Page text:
'Faith-specific' care urged for Muslims

Professor Aziz Sheikh of Edinburgh University argues that Britain's 1.6 million Muslims have the poorest health profile of any minority.

British Muslim 298.88 (photo credit: AP)
British Muslim 298.88
(photo credit: AP)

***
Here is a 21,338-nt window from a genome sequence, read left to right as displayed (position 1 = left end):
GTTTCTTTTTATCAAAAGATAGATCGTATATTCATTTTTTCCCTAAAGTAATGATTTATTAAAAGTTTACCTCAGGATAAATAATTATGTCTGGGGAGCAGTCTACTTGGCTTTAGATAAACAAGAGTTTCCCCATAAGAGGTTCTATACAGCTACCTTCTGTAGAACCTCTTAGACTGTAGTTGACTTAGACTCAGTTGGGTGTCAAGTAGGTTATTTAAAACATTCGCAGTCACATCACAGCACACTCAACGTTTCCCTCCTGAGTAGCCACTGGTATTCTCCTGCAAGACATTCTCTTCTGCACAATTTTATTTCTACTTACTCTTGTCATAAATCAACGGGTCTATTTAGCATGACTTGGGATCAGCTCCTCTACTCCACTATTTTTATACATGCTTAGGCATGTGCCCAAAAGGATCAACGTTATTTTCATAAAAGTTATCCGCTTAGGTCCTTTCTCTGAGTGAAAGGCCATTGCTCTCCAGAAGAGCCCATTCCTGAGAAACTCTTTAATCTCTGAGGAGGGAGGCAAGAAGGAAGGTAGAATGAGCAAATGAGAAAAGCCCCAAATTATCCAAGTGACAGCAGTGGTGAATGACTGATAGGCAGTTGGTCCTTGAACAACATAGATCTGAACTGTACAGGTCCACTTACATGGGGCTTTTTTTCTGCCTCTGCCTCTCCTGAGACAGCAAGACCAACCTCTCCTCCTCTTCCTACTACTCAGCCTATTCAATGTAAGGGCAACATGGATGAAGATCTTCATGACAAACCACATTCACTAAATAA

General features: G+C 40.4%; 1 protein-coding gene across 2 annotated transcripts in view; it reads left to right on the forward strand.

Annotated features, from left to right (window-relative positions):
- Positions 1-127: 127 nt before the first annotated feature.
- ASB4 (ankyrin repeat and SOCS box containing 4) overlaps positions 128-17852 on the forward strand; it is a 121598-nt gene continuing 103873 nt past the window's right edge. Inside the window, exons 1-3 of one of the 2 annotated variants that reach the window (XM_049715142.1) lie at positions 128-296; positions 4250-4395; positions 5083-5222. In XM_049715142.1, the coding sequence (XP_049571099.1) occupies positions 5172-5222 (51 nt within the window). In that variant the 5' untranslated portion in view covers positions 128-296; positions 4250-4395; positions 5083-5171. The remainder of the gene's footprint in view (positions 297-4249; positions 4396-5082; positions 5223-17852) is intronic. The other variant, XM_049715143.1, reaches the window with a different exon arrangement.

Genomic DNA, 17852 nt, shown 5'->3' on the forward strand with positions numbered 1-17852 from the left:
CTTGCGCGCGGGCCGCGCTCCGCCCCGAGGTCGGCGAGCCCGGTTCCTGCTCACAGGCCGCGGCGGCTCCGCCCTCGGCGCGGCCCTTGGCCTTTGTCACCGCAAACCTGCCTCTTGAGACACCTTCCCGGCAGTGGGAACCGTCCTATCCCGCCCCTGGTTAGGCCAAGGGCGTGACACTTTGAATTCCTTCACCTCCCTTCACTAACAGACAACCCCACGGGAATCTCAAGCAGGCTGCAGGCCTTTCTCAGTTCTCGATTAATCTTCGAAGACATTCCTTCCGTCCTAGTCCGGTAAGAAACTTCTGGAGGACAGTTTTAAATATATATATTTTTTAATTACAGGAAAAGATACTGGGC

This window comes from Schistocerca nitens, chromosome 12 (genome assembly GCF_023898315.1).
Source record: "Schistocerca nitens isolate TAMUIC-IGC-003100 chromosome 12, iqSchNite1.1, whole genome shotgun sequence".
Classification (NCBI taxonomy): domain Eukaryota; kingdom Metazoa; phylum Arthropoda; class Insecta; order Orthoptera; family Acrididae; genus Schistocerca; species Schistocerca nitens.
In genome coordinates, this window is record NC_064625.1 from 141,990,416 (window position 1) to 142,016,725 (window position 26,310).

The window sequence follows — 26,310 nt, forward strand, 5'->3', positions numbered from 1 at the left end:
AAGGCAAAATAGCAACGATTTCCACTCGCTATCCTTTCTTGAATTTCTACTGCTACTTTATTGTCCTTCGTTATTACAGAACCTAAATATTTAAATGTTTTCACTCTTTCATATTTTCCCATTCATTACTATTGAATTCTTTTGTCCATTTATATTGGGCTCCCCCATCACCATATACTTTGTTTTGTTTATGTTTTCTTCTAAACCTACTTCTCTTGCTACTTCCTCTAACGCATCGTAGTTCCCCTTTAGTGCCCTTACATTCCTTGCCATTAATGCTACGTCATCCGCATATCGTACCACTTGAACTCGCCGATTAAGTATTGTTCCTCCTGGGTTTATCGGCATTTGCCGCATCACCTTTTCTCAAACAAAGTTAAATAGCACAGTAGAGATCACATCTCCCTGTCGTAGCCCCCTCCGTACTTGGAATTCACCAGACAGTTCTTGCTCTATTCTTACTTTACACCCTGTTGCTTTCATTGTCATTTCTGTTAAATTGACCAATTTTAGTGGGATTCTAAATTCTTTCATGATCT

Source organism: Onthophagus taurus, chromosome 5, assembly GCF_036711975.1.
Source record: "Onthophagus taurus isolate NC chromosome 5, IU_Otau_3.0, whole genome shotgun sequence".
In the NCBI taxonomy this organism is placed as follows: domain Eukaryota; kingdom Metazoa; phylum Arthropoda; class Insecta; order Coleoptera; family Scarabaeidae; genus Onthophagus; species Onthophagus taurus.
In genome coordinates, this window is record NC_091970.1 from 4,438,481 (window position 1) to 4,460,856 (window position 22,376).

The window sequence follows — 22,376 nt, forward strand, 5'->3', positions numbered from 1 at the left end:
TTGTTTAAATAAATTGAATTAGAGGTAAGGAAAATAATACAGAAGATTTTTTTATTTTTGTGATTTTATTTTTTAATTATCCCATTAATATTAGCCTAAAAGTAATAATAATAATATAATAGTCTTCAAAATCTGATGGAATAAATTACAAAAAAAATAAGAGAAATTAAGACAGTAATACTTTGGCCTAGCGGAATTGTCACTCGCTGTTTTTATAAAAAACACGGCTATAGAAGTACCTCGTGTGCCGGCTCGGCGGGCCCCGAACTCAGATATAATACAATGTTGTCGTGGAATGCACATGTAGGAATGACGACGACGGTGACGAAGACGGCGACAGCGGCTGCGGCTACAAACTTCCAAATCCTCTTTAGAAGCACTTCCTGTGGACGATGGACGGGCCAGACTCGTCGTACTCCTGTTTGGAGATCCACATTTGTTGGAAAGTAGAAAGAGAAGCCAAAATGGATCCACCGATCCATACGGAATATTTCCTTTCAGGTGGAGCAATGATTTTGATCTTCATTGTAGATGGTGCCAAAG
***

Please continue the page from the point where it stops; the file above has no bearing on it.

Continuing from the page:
A British Muslim academic called on Friday for "faith specific" health care for the country's largest minority faith community. Writing in the British Medical Journal, Professor Aziz Sheikh of Edinburgh University argued that Britain's 1.6 million Muslims have the poorest health profile of any minority. "There are few faith-centred initiatives aiming to improve health outcomes for our largest minority faith community," he wrote. "This reflects the general failure among academics, policy-makers and clinicians to appreciate the particular needs faith communities may have." Sheikh said the state National Health Service should implement a system to record the religious affiliation of patients, saying this would allow Muslims to see doctors of the same sex as themselves and also avoid pork and alcohol-derived drugs banned by their religion. Sheikh, who is professor of primary care research and development at Edinburgh University, said infant male circumcision should be provided by the NHS, so poorer parents would not have to resort to what he called the poorly regulated private health sector. He also wants better prayer facilities for Muslims in NHS hospitals. A Department of Health spokeswoman denied any discrimination against Muslims, saying services were decided locally according to clinical need and "the diversity of the local population." "All patients are entitled to ask to see doctors of a certain sex," said a spokeswoman, speaking on condition of anonymity in line with department policy. She said the National Institute for Clinical Excellence, which regulates provision of health services in Britain, has not approved the provision of infant circumcision. But another Muslim academic, Professor Aneez Esmail of Manchester University, warned that providing special services for defined groups risks stigmatization and stereotyping. "While it is reasonable we try to plan and configure our services to take account of needs that may have their roots in particular beliefs...we cannot meet everyone's demands for special services based on their religious identity," he said. "It would not be practical."